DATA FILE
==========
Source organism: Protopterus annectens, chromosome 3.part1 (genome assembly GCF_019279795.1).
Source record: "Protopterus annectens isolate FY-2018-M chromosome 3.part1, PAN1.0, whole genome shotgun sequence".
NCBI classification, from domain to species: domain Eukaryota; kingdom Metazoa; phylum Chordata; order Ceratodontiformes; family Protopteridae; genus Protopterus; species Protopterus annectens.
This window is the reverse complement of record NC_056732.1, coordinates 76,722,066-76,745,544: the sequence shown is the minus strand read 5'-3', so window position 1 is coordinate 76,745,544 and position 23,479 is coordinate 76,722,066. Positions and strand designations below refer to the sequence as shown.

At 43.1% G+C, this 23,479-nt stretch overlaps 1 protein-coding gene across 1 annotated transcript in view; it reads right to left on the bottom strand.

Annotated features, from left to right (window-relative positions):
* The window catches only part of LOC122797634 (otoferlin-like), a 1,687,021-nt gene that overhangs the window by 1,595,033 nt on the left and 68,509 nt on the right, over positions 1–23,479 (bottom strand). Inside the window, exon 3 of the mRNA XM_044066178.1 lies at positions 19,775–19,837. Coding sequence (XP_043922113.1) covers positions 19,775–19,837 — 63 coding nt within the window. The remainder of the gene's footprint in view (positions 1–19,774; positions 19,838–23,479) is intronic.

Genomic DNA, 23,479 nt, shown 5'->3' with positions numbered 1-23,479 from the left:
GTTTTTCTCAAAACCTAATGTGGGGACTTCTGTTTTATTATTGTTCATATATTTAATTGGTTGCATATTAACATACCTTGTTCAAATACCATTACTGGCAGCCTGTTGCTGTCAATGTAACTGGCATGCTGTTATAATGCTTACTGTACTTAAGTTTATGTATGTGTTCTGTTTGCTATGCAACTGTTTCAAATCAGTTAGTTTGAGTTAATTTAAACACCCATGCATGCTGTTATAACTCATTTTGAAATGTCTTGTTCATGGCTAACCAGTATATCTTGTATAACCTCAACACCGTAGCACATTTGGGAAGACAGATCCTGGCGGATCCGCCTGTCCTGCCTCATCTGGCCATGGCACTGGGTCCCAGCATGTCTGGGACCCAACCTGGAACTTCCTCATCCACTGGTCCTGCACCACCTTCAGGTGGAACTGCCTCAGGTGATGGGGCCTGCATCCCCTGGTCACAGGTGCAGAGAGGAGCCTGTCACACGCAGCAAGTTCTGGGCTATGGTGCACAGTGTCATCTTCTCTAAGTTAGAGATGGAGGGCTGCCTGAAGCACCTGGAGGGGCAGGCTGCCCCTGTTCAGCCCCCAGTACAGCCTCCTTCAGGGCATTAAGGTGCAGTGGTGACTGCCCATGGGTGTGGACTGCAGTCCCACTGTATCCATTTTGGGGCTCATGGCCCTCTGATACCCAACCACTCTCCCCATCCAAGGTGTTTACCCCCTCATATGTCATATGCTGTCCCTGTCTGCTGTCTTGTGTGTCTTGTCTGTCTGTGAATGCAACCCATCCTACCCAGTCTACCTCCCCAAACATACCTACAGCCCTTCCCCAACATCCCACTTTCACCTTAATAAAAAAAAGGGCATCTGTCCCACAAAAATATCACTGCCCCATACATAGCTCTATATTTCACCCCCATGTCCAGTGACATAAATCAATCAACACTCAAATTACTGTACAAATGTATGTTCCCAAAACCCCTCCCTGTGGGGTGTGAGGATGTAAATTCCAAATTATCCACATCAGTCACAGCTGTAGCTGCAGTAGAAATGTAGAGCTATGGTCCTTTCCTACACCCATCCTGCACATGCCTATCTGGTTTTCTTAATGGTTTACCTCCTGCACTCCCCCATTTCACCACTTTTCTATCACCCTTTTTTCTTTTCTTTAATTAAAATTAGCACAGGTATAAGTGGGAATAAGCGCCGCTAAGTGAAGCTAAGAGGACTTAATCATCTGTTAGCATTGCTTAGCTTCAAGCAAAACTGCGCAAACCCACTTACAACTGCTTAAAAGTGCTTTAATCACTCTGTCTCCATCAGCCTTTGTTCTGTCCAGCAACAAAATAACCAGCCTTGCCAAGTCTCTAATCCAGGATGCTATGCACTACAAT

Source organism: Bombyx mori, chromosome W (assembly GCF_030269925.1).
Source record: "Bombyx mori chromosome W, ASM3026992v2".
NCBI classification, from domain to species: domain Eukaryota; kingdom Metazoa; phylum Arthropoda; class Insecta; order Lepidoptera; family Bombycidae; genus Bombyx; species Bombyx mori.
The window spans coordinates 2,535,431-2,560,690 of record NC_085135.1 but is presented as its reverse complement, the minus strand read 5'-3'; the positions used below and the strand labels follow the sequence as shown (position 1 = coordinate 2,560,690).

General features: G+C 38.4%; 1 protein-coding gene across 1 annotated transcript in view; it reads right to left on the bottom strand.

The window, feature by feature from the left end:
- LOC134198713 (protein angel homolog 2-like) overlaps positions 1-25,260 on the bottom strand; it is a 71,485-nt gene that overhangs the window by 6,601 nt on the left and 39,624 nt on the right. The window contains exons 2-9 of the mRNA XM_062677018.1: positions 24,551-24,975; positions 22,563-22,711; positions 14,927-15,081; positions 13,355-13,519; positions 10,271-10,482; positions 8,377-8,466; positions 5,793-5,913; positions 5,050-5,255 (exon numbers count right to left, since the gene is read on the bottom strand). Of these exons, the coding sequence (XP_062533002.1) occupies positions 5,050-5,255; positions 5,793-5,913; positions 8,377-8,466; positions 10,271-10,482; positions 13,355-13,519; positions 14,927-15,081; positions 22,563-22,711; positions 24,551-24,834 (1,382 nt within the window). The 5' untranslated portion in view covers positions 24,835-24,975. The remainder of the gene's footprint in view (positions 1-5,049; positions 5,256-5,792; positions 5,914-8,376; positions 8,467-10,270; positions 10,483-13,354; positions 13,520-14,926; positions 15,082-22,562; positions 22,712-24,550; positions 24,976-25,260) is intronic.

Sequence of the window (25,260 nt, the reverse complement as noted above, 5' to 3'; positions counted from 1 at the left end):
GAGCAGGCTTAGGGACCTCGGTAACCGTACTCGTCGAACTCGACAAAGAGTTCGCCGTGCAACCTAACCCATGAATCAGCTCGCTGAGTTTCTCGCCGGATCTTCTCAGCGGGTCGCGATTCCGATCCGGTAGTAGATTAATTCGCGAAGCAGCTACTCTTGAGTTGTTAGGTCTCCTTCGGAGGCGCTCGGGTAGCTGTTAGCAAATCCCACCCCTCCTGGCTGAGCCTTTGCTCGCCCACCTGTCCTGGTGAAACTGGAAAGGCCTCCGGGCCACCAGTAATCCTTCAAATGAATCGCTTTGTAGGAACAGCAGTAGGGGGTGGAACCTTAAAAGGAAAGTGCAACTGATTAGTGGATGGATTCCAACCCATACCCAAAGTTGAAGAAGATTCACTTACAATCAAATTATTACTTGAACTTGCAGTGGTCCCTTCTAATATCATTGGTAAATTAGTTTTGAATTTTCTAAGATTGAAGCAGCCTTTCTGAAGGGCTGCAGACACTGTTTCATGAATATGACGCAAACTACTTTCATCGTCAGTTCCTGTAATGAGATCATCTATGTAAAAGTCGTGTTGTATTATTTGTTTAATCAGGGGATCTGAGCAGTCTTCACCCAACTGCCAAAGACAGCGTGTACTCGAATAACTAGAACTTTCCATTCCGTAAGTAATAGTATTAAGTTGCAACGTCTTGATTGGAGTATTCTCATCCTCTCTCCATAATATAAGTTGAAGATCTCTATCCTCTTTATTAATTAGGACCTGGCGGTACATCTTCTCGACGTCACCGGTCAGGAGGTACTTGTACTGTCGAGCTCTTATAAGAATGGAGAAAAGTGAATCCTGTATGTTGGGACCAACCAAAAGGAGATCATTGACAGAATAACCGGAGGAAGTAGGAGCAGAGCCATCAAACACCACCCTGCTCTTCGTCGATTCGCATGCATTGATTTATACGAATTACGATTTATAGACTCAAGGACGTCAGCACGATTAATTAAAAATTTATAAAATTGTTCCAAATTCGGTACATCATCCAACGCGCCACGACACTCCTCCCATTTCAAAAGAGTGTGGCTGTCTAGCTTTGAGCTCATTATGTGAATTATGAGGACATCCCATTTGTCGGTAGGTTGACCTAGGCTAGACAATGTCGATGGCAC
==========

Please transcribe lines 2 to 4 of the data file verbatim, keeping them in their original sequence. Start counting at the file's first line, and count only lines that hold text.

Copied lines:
Source record: "Protopterus annectens isolate FY-2018-M chromosome 3.part1, PAN1.0, whole genome shotgun sequence".
NCBI classification, from domain to species: domain Eukaryota; kingdom Metazoa; phylum Chordata; order Ceratodontiformes; family Protopteridae; genus Protopterus; species Protopterus annectens.
This window is the reverse complement of record NC_056732.1, coordinates 76,722,066-76,745,544: the sequence shown is the minus strand read 5'-3', so window position 1 is coordinate 76,745,544 and position 23,479 is coordinate 76,722,066. Positions and strand designations below refer to the sequence as shown.